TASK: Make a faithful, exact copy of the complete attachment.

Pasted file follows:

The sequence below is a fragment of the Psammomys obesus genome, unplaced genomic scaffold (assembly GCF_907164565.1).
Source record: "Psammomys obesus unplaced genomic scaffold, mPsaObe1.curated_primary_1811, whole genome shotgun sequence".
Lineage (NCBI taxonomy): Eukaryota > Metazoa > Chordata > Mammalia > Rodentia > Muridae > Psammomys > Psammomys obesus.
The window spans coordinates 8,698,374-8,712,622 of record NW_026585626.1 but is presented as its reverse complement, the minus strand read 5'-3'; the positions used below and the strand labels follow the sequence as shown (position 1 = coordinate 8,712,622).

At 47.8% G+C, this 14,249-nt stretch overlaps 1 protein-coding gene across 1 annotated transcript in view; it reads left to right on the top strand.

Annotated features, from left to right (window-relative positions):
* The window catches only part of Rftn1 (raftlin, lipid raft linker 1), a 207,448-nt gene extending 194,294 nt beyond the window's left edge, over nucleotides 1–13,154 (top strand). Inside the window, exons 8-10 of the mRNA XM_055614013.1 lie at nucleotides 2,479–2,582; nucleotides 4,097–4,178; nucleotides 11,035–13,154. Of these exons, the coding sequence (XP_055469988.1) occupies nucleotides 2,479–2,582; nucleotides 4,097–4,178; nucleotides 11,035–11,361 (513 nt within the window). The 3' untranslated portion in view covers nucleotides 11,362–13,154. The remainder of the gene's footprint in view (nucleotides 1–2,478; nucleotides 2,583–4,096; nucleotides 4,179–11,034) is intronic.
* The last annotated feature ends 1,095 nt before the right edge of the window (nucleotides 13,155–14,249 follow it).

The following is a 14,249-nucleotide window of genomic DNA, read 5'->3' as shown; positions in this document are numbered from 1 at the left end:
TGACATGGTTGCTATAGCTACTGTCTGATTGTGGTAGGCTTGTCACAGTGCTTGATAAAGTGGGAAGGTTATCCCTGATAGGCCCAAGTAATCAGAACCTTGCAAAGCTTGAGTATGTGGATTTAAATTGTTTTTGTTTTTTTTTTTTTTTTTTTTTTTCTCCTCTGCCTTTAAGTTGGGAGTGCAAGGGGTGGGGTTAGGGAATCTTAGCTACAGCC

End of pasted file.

The sequence below is a fragment of the Psammomys obesus genome, unplaced genomic scaffold (assembly GCF_907164565.1).
Source record: "Psammomys obesus unplaced genomic scaffold, mPsaObe1.curated_primary_1811, whole genome shotgun sequence".
Lineage (NCBI taxonomy): Eukaryota > Metazoa > Chordata > Mammalia > Rodentia > Muridae > Psammomys > Psammomys obesus.
The window spans coordinates 8,698,374-8,712,622 of record NW_026585626.1 but is presented as its reverse complement, the minus strand read 5'-3'; the positions used below and the strand labels follow the sequence as shown (position 1 = coordinate 8,712,622).

At 47.8% G+C, this 14,249-nt stretch overlaps 1 protein-coding gene across 1 annotated transcript in view; it reads left to right on the top strand.

Annotated features, from left to right (window-relative positions):
* The window catches only part of Rftn1 (raftlin, lipid raft linker 1), a 207,448-nt gene extending 194,294 nt beyond the window's left edge, over nucleotides 1–13,154 (top strand). Inside the window, exons 8-10 of the mRNA XM_055614013.1 lie at nucleotides 2,479–2,582; nucleotides 4,097–4,178; nucleotides 11,035–13,154. Of these exons, the coding sequence (XP_055469988.1) occupies nucleotides 2,479–2,582; nucleotides 4,097–4,178; nucleotides 11,035–11,361 (513 nt within the window). The 3' untranslated portion in view covers nucleotides 11,362–13,154. The remainder of the gene's footprint in view (nucleotides 1–2,478; nucleotides 2,583–4,096; nucleotides 4,179–11,034) is intronic.
* The last annotated feature ends 1,095 nt before the right edge of the window (nucleotides 13,155–14,249 follow it).

The following is a 14,249-nucleotide window of genomic DNA, read 5'->3' as shown; positions in this document are numbered from 1 at the left end:
TGACATGGTTGCTATAGCTACTGTCTGATTGTGGTAGGCTTGTCACAGTGCTTGATAAAGTGGGAAGGTTATCCCTGATAGGCCCAAGTAATCAGAACCTTGCAAAGCTTGAGTATGTGGATTTAAATTGTTTTTGTTTTTTTTTTTTTTTTTTTTTTTCTCCTCTGCCTTTAAGTTGGGAGTGCAAGGGGTGGGGTTAGGGAATCTTAGCTACAGCC